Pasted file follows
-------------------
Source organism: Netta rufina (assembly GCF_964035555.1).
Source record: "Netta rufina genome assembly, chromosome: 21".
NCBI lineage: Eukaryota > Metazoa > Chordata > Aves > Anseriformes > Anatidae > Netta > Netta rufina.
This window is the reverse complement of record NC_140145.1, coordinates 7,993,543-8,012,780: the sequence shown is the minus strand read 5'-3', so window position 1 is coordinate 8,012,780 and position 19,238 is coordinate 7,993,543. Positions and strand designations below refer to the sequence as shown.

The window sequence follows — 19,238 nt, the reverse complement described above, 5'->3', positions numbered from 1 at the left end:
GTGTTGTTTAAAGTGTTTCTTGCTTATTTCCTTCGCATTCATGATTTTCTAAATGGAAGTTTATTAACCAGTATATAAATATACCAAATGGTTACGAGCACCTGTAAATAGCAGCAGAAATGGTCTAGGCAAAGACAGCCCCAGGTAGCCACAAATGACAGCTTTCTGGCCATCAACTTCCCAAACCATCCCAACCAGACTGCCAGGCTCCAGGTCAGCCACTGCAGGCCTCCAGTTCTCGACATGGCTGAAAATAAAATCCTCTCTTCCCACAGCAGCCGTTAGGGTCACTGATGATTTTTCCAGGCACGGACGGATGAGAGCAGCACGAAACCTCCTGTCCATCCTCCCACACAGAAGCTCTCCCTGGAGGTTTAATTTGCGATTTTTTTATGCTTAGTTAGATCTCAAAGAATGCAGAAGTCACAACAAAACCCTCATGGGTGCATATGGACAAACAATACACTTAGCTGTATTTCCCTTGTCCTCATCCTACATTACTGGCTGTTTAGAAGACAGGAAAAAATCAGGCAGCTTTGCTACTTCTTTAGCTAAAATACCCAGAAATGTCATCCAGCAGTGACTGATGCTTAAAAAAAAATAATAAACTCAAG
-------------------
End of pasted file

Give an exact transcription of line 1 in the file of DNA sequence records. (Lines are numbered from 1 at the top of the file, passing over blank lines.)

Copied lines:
Source organism: Netta rufina (assembly GCF_964035555.1).